What is a Voltage Source?
This article highlights the meaning of independent and dependent voltage sources.
This series will provide a look at each of these electrical sources of energy: light, pressure, friction, chemicals, heat, and magnetism.
Batteries can be represented by an ideal voltage source in series with the internal resistance of the battery. Because an ideal voltage source is assumed to have a voltage that does not change, it is termed a constant-voltage source.
An ideal voltage source maintains a constant output voltage regardless of its load resistance. For example, let's say that the voltage source in Figure 1a is an ideal voltage source. As shown in the figure, the voltage across the open terminals of the source is 10V. This "open-terminal" voltage is referred to as the no-load output voltage (VNL). When the various load resistances shown in Figure 1b are connected to the source, it maintains the same 10 V output. Thus, for an ideal voltage source, regardless of the value of the load resistance, we have:
where VRL denotes the voltage across the load resistance.
Figure 1. The output voltage of an ideal voltage source does not change under (a) no-load and (b) loaded conditions.
For any practical voltage source, a decrease in load resistance results in a decrease in the source output voltage. This lies in the fact that every voltage source has some amount of internal source resistance, as represented by the resistor (RS) in Figure 2a. When a load is connected to the source, as shown in Figure 2b, it forms a voltage divider with the internal resistance of the source. This causes VRL to be lower than the no-load output voltage (VNL), as demonstrated in Example 1.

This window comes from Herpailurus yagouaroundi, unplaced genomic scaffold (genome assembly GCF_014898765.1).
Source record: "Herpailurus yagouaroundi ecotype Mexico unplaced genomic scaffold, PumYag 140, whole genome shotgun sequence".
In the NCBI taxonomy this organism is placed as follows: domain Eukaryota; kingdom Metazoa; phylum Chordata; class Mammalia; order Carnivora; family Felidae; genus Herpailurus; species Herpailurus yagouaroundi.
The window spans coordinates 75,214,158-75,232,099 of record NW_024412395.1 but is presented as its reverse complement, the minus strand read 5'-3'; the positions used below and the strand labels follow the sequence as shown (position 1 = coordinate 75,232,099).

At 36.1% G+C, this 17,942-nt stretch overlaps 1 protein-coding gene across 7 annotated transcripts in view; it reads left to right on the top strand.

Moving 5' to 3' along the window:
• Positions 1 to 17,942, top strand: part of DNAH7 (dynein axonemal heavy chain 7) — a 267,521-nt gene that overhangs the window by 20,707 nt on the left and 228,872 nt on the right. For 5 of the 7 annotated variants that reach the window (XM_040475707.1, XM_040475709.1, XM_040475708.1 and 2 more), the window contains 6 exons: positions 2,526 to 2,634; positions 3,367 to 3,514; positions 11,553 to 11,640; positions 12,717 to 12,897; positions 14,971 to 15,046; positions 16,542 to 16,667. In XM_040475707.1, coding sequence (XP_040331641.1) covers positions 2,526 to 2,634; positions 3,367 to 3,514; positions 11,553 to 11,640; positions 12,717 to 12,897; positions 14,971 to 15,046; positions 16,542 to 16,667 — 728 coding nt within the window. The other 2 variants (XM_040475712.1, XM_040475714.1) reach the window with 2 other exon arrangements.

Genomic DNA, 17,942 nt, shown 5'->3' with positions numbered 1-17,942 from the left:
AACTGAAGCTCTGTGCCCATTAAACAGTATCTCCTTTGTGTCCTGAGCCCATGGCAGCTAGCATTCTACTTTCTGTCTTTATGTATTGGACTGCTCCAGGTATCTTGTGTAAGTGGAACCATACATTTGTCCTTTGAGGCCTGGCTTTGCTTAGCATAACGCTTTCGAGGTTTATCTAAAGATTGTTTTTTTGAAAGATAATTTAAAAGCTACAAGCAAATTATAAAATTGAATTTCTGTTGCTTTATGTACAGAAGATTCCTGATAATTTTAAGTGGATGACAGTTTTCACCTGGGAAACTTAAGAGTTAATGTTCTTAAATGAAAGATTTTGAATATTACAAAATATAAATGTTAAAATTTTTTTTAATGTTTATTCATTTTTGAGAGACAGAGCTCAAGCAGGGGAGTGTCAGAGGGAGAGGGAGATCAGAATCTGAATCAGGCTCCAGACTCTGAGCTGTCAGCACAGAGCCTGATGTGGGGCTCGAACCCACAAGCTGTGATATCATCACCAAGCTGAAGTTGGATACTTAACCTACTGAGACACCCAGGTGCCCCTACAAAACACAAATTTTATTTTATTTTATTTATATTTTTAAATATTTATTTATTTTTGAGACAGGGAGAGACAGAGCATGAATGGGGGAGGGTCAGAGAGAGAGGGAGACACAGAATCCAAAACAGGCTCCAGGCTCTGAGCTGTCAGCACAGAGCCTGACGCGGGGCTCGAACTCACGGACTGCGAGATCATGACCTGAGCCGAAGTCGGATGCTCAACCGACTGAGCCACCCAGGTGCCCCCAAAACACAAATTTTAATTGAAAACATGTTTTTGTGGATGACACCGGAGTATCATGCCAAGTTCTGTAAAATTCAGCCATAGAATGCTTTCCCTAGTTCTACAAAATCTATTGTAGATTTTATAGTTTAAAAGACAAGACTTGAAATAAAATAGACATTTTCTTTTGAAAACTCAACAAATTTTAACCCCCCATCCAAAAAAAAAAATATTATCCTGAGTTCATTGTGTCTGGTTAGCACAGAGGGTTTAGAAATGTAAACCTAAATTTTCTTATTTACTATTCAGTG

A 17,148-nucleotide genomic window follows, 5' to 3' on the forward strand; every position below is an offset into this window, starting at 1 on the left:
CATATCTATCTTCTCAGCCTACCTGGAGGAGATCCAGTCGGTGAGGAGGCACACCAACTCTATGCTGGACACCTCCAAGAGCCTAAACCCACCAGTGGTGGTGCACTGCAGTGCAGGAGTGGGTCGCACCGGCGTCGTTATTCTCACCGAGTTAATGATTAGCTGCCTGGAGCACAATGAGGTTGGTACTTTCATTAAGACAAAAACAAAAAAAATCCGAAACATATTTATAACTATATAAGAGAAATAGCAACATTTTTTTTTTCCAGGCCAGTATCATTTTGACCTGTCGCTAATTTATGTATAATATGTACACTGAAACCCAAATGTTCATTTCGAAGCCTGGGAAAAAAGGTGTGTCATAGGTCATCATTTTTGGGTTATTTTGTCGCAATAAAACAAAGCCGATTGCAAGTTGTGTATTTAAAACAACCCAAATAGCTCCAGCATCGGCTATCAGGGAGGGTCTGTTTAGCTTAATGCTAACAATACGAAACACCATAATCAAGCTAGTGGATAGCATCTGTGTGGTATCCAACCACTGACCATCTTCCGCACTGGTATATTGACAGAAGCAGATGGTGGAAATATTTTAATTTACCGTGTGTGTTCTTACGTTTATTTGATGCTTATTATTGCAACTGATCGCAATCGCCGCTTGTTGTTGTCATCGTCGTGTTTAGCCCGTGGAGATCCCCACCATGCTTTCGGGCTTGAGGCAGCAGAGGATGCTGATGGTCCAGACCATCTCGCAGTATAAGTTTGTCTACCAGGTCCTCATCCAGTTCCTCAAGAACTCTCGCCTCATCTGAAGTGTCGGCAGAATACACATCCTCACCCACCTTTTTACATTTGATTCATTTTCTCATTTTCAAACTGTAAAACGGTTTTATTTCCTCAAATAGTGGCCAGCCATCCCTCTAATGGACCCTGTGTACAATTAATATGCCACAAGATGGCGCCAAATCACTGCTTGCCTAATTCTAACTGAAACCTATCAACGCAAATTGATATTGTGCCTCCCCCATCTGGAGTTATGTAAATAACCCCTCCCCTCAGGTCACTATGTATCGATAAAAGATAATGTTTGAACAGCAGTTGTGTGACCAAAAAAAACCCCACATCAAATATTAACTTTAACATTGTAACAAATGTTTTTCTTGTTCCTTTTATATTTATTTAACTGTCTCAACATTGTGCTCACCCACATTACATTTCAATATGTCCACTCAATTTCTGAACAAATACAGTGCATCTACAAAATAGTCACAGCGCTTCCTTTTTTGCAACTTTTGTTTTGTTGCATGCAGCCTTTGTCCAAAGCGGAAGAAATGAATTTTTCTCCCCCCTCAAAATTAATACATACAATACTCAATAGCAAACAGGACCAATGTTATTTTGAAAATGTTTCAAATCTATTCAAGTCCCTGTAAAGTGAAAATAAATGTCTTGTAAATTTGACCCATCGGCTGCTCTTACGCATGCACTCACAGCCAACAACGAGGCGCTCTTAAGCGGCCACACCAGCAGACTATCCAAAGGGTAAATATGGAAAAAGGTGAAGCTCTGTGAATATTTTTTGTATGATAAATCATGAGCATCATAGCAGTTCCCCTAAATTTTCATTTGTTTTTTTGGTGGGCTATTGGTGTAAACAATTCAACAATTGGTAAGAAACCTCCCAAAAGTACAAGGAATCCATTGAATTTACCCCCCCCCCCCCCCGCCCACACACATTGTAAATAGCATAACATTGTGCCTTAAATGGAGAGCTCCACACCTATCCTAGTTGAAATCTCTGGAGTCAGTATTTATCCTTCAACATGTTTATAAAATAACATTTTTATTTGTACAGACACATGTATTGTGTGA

Figure 2. A practical voltage source
Example 1: Calculating VRL
The no-load output voltage of the source in Figure 3 is 12V. Calculate the values of VRL for RL= 100Ω and RL=20Ω
Figure 3. Voltage source (E) with the load resistance (RL)
The load resistance forms a voltage divider with the internal resistance of the source (RS). When RL=100 Ω, VRL is found as:
When RL =20 Ω, VRL is found as:
As you can see, the decrease in load resistance caused a drastic decrease in VRL.
The internal resistance of most DC voltage sources is 50Ω or less. As such, it does not present a major problem for loads in the kΩ range or higher. However, it can cause a significant drop in output voltage when a low-resistance load is present. This is why low internal resistance is considered desirable for a DC voltage source.
Parallel and Series Operation